Buttery bark a treat in Cape Town glasshouse

I like large trees in glasshouses, particularly when they look like they are enjoying their situation and fit the theme of the display. All very artificial, but also the culmination of the gardening craft. This is the Kobas, inside the Conservatory at Kirstenbosch National Botanical Garden in Cape Town, South Africa.

Back in 2011, I was talking about how one of the plants we call an Elephant's Foot, Cyphostemma juttae, was a grape. Or at least a member of the grape family, Vitaceae, as evidenced by its clusters of juicy red berries.

I wasn't lucky enough to see either flowers or fruits on this relative of the Elephant's Foot from the Namib Desert, called Kobas or Butter Tree (Botterboom in Africaan). What it lacked in fruit, Cyphostemma currorii made up for in papery (buttery...) bark texture. It's not dissimilar to a few Central American trees I included in a post last year,

This species is as popular as Cyphostemma juttae for the collector of fine succulents, but a little less common and slower to get to fruit. It's also taller (to seven metres) when it gets the chance. In this picture, with my friend Colin Clubbe from Kew Gardens as the token human, the huge leaves make it look a little like a giant begonia.

The genus Cypohostemma has lots of species, about 150, which grow mostly in the tropics and subtropics. Kobas though is a desert plant, from rocky areas in Namibia. The buttery bark reflects sunlight and the inflated stem within stores water. All helpful for its survival in this habitat.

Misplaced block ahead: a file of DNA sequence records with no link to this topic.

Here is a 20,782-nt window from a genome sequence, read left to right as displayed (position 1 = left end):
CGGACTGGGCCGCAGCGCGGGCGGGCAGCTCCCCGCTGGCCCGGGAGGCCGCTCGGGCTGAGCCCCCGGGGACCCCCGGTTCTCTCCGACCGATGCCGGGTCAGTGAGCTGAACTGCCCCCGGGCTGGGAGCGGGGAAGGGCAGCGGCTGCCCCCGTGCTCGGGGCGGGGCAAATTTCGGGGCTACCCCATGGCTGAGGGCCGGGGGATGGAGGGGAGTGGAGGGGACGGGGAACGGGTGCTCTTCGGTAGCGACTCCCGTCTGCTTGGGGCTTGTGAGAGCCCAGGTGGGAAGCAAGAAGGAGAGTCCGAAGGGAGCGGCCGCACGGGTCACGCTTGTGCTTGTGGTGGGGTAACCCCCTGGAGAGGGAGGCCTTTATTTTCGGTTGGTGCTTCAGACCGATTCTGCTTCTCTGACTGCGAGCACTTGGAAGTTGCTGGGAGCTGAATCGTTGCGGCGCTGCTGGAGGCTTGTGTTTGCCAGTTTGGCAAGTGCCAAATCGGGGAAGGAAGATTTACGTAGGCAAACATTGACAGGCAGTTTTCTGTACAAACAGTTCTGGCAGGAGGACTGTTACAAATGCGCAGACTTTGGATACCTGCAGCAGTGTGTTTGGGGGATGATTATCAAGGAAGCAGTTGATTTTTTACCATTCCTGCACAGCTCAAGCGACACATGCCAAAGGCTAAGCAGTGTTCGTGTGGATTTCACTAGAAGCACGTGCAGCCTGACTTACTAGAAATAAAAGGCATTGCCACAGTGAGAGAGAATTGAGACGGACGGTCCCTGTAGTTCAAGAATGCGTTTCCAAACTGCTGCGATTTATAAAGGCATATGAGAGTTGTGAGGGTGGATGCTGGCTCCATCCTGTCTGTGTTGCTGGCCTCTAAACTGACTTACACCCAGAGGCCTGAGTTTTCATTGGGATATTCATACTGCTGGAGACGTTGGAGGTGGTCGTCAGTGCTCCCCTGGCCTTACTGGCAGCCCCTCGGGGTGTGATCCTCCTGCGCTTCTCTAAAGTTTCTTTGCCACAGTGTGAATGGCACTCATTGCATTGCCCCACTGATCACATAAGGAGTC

The leaves are softly hairy when young, with a reddish sheen, but the mature leaves seem to just have a few stray bits of fluff on them. This is actually a compound leaf, consisting of three chunky leaflets. The plant is deciduous, with leaves appearing only after flowering (which occurs October to December in southern Africa) and usually only held until the rains finish.

Like the Elephant's Foot, its fruit is poisonous to humans, despite being eaten locally by monkeys and baboons. It seems that, for us, the oxalic acid in the fruit (and in the leaves) is rough on mucous membranes.

But as I say, no fruits for me. Which is what you'd expect in August, even inside a glasshouse. The retention of the leaves might be unusual, perhaps in this case because of the glass (although the larger Baobab, Adansonia digitata, in this next picture is leafless).


Patrick said…
spectacular! we need an arid glasshouse of our own in Melbourne to display all these fascinating plants.
Talking Plants said…
True! Our new Master Plan for Melbourne Gardens includes a Conservatory on the lakeside, which could include this kind of habitat. This particular project is a few years off, but an exciting one... Tim
Patrick said…
good luck! I hope you can realise it. I think you are doing a fantastic job for the gardens